Or do the opposite, and see if it might produce an opposite result. Share your own stories or go talk to people who have practiced the ways that Jesus commends here. How have people mastered the temptation to judge, condemn and dismiss the value of others, promoting and enhancing life rather than death by their thoughts and speech? Who models reconciliation as a way of life? Who is overcoming the power of lust? Gather up these testimonies, these success stories, and find multiple ways for them to get out and be reinforced in worship this day. Make it clear that the choice is good, desirable, and one that works for many, especially when they've got support that keeps them accountable and encourages them on the way. And be sure not only to speak, or put up in videos, artwork or images, but also sing and pray, as the Psalm does, of the goodness of God's commandments, and how blessed and happy those are who keep them.
As the body of Christ, we are not only called and expected but also empowered through the Spirit and each other's watchful love to live fully in the way of life, fully in the ways of the kingdom of God revealed by Jesus. If worshipers where you are enter worship this day doubting any of that, do what you can as worship planners to help them leave this day with such doubts set aside, sent forth with confidence, resolve, and support to choose life.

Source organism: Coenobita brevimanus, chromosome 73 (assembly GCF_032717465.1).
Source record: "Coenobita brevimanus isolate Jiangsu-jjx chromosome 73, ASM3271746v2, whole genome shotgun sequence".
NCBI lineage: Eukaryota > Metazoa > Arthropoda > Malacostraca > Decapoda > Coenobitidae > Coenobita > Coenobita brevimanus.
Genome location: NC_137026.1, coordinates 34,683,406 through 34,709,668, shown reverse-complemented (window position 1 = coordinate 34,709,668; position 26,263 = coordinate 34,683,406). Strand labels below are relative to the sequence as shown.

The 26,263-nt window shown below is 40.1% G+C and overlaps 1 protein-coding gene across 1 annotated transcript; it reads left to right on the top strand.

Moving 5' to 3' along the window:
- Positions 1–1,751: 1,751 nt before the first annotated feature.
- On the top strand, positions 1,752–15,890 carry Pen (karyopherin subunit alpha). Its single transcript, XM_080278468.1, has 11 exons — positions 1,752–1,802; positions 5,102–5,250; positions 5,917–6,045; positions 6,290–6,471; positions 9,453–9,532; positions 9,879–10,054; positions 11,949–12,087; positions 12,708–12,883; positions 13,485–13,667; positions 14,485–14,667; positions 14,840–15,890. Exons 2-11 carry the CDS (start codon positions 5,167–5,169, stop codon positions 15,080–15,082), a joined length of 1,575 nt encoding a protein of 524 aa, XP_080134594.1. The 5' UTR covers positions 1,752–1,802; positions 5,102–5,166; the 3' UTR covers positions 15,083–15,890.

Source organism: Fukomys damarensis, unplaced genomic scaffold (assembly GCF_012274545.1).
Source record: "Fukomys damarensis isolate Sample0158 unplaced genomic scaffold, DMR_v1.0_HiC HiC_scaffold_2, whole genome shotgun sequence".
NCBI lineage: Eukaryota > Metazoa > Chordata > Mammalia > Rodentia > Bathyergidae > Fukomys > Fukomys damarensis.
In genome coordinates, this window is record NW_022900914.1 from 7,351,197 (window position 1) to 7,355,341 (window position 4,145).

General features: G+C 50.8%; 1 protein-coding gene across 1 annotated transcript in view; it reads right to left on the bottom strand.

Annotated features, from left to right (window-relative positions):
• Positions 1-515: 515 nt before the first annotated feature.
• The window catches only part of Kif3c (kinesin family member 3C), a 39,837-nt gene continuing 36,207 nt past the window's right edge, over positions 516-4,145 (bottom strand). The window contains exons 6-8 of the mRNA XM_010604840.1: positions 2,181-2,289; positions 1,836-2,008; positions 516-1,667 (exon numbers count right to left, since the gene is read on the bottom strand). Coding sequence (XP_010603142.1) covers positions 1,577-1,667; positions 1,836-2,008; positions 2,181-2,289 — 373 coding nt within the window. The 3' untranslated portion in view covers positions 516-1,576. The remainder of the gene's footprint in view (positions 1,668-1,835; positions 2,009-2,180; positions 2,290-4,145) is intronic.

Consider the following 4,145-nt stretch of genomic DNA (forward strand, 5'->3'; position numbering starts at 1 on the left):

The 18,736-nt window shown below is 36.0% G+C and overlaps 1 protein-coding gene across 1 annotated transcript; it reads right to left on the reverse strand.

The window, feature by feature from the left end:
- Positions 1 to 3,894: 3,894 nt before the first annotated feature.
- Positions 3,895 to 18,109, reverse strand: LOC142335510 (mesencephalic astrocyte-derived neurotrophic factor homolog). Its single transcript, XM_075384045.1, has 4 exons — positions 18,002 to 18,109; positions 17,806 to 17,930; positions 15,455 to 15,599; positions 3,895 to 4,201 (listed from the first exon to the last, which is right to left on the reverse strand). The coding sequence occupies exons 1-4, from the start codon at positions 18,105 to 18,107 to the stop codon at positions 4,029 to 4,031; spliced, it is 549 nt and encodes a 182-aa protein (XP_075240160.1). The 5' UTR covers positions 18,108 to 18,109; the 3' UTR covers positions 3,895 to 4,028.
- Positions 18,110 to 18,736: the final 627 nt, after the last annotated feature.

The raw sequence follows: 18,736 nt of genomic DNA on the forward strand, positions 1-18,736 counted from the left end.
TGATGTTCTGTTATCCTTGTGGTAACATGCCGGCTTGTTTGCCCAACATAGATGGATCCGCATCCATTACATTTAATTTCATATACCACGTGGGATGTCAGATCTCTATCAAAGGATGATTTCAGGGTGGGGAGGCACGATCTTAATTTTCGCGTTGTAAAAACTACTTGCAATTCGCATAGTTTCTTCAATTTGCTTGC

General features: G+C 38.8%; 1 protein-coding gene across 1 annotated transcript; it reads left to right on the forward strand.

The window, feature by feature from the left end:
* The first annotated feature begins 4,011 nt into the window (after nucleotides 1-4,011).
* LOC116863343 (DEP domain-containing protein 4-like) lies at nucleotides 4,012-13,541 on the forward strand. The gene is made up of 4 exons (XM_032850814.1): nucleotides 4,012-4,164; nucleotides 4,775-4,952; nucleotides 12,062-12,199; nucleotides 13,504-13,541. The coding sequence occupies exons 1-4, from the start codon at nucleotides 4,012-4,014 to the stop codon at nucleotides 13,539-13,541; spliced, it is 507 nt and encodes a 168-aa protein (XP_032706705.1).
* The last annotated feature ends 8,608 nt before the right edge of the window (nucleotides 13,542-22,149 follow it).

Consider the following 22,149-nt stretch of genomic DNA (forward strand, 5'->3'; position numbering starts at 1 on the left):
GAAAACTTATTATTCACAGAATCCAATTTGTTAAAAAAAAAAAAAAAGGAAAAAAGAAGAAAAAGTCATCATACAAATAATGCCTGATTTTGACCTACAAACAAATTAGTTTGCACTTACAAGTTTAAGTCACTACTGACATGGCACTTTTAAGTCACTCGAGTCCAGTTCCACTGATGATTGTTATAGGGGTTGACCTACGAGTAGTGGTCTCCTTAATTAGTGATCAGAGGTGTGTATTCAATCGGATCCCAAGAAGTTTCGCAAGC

Epistle Stream: I Corinthians
Paul has been clear from the beginning of this letter to the Christian community he founded in Corinth that he knows they have been given abundant spiritual gifts, and he rejoices in this fact. At the same time, however, here he is just as clear that despite the abundance of those gifts, as a community they continue to live "in the flesh" and not "in the Spirit." The evidence of this is their internal factionalism that promotes "jealousy and quarreling" (verse 3) that threatens to tear them apart.
They have to get beyond this, and so do many congregations. And Paul shows them a way. It's not a way that requires them to do a lot of self-analysis and work at internal changes over years. Instead, it involves a shift in thinking about leaders. No one leader at any time does everything right or all that needs to be done. No one preacher has THE final word from that time into eternity. No, Paul says. That way of thinking is "thinking in the flesh," attaching too much authority to one person.
Instead, he says, think about your leaders in the Spirit. That is, see what the Holy Spirit has done with each of these leaders (Paul, Apollos, others) to bring the people to where they are now and take them to the next level. Paul offers them this analogy. Paul had planted seeds. Apollos (apparently a significant pastor for them after Paul left) watered that seed. (It was probably Apollos who baptized many of them, since Paul indicates he had not done so!). Perhaps someone or some team of persons is in leadership now. But whoever has been involved, it is always God through the Spirit, not solely through particular leaders, who brings the increase.